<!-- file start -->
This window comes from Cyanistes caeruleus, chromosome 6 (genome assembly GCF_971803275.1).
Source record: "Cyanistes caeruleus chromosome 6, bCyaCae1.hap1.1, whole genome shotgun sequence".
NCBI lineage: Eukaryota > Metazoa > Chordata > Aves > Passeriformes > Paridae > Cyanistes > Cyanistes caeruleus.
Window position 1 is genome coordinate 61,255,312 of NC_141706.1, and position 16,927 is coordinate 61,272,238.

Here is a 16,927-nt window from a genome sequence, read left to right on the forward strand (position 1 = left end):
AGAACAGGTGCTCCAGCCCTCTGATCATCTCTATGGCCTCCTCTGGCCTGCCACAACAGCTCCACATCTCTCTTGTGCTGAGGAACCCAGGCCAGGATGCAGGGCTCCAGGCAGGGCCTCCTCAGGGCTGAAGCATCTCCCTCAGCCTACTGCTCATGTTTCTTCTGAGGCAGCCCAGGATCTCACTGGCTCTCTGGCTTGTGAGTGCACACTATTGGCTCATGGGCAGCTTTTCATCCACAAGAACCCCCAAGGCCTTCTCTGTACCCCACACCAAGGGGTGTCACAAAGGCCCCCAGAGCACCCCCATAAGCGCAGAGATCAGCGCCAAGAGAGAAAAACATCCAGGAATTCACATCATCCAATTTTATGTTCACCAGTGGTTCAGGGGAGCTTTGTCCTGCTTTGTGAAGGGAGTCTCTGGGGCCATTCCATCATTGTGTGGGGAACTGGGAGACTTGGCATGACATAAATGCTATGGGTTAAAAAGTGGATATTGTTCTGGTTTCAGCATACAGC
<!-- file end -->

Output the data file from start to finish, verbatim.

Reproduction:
This window comes from Cyanistes caeruleus, chromosome 6 (genome assembly GCF_971803275.1).
Source record: "Cyanistes caeruleus chromosome 6, bCyaCae1.hap1.1, whole genome shotgun sequence".
NCBI lineage: Eukaryota > Metazoa > Chordata > Aves > Passeriformes > Paridae > Cyanistes > Cyanistes caeruleus.
Window position 1 is genome coordinate 61,255,312 of NC_141706.1, and position 16,927 is coordinate 61,272,238.

Here is a 16,927-nt window from a genome sequence, read left to right on the forward strand (position 1 = left end):
AGAACAGGTGCTCCAGCCCTCTGATCATCTCTATGGCCTCCTCTGGCCTGCCACAACAGCTCCACATCTCTCTTGTGCTGAGGAACCCAGGCCAGGATGCAGGGCTCCAGGCAGGGCCTCCTCAGGGCTGAAGCATCTCCCTCAGCCTACTGCTCATGTTTCTTCTGAGGCAGCCCAGGATCTCACTGGCTCTCTGGCTTGTGAGTGCACACTATTGGCTCATGGGCAGCTTTTCATCCACAAGAACCCCCAAGGCCTTCTCTGTACCCCACACCAAGGGGTGTCACAAAGGCCCCCAGAGCACCCCCATAAGCGCAGAGATCAGCGCCAAGAGAGAAAAACATCCAGGAATTCACATCATCCAATTTTATGTTCACCAGTGGTTCAGGGGAGCTTTGTCCTGCTTTGTGAAGGGAGTCTCTGGGGCCATTCCATCATTGTGTGGGGAACTGGGAGACTTGGCATGACATAAATGCTATGGGTTAAAAAGTGGATATTGTTCTGGTTTCAGCATACAGC